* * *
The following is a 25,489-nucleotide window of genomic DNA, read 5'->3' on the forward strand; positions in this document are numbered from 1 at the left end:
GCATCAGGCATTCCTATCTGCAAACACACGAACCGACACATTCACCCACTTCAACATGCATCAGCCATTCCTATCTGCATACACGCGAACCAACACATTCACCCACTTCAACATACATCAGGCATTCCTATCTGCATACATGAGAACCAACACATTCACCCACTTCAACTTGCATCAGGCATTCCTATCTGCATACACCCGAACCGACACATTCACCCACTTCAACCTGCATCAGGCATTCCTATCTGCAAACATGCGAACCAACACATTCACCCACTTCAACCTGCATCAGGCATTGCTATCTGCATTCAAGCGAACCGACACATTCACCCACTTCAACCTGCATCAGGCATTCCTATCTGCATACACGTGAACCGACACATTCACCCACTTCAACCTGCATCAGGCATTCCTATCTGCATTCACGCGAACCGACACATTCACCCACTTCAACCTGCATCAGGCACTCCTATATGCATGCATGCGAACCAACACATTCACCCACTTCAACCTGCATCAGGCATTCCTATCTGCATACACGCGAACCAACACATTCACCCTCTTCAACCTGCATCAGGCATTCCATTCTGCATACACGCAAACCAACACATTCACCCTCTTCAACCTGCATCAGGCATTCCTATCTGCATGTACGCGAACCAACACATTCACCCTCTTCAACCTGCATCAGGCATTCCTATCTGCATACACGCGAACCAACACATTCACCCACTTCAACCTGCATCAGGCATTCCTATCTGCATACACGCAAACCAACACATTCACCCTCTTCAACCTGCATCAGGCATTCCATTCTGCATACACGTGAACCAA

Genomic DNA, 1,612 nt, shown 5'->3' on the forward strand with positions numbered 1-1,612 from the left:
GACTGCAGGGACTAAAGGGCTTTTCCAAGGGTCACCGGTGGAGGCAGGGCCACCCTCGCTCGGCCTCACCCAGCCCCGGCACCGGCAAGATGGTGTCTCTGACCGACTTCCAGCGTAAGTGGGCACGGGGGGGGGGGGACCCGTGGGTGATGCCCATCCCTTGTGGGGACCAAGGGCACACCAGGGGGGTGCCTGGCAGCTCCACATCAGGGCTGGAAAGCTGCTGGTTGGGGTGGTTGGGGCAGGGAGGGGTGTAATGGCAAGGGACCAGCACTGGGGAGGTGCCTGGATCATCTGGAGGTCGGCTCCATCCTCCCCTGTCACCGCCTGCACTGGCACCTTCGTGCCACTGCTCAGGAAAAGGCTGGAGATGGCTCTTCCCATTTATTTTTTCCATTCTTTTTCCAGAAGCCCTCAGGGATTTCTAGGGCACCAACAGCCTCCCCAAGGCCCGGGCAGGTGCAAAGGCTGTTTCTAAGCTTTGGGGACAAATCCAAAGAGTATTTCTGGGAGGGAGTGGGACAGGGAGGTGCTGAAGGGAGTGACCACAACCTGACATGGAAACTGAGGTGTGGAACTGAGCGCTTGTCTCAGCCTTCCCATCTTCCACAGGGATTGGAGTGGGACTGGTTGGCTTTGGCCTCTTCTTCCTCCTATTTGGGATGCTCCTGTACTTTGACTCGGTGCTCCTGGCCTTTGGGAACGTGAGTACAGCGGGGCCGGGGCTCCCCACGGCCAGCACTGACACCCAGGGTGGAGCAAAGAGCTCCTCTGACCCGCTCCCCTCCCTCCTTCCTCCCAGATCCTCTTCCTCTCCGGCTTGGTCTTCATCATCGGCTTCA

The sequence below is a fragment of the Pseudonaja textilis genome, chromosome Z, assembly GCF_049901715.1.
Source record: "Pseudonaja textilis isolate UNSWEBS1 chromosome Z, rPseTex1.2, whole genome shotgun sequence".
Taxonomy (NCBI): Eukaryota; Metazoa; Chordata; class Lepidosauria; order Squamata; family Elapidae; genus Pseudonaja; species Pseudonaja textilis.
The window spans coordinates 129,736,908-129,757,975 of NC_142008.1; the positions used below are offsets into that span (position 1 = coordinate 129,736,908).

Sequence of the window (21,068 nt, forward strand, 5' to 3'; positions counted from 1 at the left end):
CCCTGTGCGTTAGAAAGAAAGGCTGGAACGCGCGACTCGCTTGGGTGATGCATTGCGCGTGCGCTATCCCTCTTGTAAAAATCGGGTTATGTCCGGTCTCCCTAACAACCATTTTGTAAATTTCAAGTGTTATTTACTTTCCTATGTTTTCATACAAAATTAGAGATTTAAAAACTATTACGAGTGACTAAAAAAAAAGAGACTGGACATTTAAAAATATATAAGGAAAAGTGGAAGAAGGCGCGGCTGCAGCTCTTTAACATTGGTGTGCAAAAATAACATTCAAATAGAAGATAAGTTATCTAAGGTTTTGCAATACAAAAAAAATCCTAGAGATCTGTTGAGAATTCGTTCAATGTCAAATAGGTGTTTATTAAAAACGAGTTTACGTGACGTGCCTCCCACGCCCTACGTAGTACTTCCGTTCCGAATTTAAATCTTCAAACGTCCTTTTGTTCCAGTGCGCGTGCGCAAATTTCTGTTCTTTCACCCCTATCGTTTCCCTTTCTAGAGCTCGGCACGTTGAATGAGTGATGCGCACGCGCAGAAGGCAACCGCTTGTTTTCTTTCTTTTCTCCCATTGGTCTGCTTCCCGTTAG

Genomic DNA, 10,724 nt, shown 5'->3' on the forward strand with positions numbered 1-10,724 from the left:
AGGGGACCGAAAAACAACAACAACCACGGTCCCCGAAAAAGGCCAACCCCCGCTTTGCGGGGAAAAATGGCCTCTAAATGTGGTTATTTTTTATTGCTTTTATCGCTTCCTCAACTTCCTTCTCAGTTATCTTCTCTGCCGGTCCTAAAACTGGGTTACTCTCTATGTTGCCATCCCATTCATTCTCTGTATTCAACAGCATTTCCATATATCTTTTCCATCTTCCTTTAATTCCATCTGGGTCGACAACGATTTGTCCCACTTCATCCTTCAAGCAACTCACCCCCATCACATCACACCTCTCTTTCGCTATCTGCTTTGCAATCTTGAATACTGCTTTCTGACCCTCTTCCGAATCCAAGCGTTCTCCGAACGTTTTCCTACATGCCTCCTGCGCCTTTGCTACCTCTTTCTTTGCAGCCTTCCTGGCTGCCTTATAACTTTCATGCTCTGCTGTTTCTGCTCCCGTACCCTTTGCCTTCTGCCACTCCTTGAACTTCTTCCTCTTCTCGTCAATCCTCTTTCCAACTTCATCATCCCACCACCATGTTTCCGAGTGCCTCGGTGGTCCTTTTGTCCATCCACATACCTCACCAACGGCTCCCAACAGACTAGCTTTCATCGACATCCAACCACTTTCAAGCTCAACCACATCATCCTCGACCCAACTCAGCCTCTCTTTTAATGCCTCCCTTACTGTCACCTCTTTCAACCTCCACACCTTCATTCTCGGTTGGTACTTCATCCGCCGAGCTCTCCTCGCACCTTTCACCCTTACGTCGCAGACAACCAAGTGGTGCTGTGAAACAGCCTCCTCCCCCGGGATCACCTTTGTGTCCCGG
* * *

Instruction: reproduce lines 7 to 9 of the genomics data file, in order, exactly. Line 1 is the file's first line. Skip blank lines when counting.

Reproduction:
Taxonomy (NCBI): Eukaryota; Metazoa; Chordata; class Lepidosauria; order Squamata; family Elapidae; genus Pseudonaja; species Pseudonaja textilis.
The window spans coordinates 129,736,908-129,757,975 of NC_142008.1; the positions used below are offsets into that span (position 1 = coordinate 129,736,908).

Sequence of the window (21,068 nt, forward strand, 5' to 3'; positions counted from 1 at the left end):